Another question is “what about school?” The answer is: “what about it?” Having been on the road, non-stop for the last 8 months, we’ve been doing an online homeschooling program. I originally looked in to numerous state sponsored programs that were free. The problem is they require in person meetings every week and you get your homework assignments for the next week on Friday of the previous week and all assignments are due on the following Friday. We knew going into this that wasn’t going to be an option. Many places we plan on being are not going to have internet connection and I’m not flying home every week to have a meeting with a teacher for an hour. I found a great online private school called Keystone Online. They’re based out of Pennsylvania and the cost is around $2500.00 per year. They have a curriculum to follow and it can be done at your own pace over a 12-month period. It is 100% online and they also send you school books and materials so you don’t have to worry about coming up with a curriculum on your own and trying to register it with your home state. They offer Diplomas when the child has completed high-school and you are assigned a homeroom teacher should you have any questions. A friend of mine recently told us about a program called “out-school” You pay per course and you have numerous courses to choose from and the classes are scheduled on certain days and hours. There are programs like Khan Academy, Southwestern Advantage and International school online. I like Khan academy, they’re free. Southwestern Advantage is $20.00 USD per month, but I think you have to buy the equivalent of the set of encyclopedia Britannica in a set of 6 books. This set of books has 3 different ways to teach your child everything they need to learn in school all the way from Kinder to College. The courses include Language Arts, Mathematics, Social Studies, Science etc. They also send 6 additional books about anatomy and physiology, space/astrophysics, zoology, earth science and so much more. The subscription also allows you to login to the Southwestern Advantage site which has a parent corner. The parent corner discusses all sorts of issues from scheduling as a new homeschooler, behavioral issues with the children, how to recognize when you the parent need a break and what to do. There’s a whole community out there waiting to help you if you need it. The short of it is, you need to find a program that works for whatever it is that you’re doing. I can e-mail Kaden’s homeroom teacher and tell her what our plans are for the day and have it take the place of his history lesson if I want. The school is very flexible with what you can substitute for learning as long as it fits within the category of Language arts, Science, Math, Social Studies or whatever elective course you’re taking.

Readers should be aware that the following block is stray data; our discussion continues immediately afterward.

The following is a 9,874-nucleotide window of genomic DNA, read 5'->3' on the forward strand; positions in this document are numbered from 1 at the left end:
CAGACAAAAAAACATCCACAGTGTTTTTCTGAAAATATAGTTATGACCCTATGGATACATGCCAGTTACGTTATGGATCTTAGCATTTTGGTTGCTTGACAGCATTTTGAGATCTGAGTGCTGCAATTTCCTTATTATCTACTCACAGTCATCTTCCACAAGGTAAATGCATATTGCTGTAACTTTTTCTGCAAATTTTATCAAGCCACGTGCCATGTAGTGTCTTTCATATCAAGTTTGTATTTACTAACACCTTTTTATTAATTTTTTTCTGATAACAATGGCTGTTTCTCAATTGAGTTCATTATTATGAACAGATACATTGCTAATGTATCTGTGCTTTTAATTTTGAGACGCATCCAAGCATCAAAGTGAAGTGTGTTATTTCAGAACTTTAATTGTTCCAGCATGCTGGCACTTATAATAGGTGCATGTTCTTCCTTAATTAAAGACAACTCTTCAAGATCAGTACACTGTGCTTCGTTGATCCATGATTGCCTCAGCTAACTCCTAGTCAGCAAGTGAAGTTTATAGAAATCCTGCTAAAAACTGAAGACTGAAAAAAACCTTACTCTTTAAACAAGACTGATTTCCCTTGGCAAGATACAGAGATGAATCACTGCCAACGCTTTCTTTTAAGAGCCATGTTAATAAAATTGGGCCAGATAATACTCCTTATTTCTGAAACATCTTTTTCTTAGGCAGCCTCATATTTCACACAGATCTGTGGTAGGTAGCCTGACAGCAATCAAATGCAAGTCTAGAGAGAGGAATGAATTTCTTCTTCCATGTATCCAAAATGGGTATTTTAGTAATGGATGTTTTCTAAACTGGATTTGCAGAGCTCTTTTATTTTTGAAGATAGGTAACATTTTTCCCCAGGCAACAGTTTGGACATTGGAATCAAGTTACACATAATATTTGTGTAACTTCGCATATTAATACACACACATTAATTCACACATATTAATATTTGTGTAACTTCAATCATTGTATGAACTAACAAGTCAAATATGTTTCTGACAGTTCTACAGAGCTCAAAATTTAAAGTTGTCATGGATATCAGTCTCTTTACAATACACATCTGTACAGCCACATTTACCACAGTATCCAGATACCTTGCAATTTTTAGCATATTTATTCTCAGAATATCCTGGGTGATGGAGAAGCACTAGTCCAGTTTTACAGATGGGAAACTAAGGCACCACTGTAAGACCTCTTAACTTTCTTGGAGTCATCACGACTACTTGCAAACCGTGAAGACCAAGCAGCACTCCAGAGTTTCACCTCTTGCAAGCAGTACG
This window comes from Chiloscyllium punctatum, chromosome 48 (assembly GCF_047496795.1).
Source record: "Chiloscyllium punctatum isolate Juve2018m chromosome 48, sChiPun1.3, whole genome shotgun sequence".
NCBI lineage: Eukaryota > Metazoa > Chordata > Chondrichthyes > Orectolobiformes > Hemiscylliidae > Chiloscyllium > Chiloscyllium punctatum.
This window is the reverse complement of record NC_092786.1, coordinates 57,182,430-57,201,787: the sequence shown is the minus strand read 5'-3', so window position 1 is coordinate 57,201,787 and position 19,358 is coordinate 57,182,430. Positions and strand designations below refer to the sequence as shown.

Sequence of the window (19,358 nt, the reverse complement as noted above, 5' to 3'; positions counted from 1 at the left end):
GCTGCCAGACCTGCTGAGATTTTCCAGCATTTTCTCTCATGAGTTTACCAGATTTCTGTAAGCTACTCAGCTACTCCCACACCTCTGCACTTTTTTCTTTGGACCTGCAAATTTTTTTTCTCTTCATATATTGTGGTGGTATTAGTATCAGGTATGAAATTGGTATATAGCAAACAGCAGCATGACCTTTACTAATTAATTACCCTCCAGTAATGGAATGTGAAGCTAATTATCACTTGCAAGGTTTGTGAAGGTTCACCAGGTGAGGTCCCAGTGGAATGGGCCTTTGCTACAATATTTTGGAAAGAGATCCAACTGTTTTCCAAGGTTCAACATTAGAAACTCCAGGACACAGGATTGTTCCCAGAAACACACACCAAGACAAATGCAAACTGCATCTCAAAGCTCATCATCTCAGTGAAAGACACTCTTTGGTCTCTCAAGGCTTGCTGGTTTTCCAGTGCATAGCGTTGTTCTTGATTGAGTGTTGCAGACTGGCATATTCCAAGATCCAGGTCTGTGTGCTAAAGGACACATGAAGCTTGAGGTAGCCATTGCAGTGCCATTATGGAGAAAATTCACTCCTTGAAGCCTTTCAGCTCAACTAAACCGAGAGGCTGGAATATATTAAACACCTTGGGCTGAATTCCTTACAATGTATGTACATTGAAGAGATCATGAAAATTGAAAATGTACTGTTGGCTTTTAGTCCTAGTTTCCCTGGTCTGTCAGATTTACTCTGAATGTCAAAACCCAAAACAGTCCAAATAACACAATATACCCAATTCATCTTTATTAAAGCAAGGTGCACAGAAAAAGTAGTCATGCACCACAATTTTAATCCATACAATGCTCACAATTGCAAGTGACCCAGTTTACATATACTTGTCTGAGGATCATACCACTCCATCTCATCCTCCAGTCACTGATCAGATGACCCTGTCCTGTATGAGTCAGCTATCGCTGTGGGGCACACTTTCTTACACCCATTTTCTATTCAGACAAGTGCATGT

The next question we get often, mostly from American and Canadian travelers who go to the same places year after year for decades is “aren’t you scared?” Our answer: “Scared of what?” The same things that happen anywhere you go is the same thing that will happen in your home country, state, city or town or province. It’s all relative. Often times I should have been way more scared to show up to work than to leisurely travel the world with my family. Sure, I may not be able to bring my weapons with me, and if I’m lucky, I’ll never have to use it for my personal protection. The same thing could be said for me being at home. I could be at home when something bad happens and guess what, I don’t wear my gun on my hip when I’m home. I could “what if” the shit out of the what could happen, but it doesn’t do me much good to overthink it. If I did that I’d never have left my house. The problem we see, as I can really only speak for America, is that our news is so tainted with all the bad shit that happens everywhere. What you don’t see is where those things are happening. It would be like me saying “there was a terrible mass murder in California, don’t go there.” Well folks, California is a big state with nearly 40 million people living in it. It encompasses nearly 164,000 square miles. If this mass murder thing in California happened in Los Angeles, does that mean you shouldn’t visit San Francisco which is 380 miles and 7 hours away? No. We don’t let fear govern our lives. We are smart about the places we go and the things we do. We don’t paint big targets on ourselves by having and showing off expensive stuff. We do our best to blend in where we can. Some places we go, the boys are so light skinned they stick out like a sore thumb and others where I am so dark I stand out. Just be smart about where you plan on going. Map a route to get there. Check resources on the internet and ask other local people. We were just told yesterday by a guy at the suspension shop that traveling south and east from here in Guanajuato is very safe, but still try not to drive at night unless absolutely necessary and if we do, stay on the toll roads. He also said it’s best not to drive at night because sometimes on the toll road, there are corrupt officials that will pull you over and impound your car and you’d have to wait to see a magistrate until the morning to get your vehicle back or pay them your hefty fine on the spot. So, note to self, don’t drive at night unless absolutely necessary. Just be vigilant and do some homework and make sure to have a back-up plan. Sometimes it’s best not to let the officials know you speak Spanish. You have to be able to read people and gauge a situation. Don’t do dumb shit.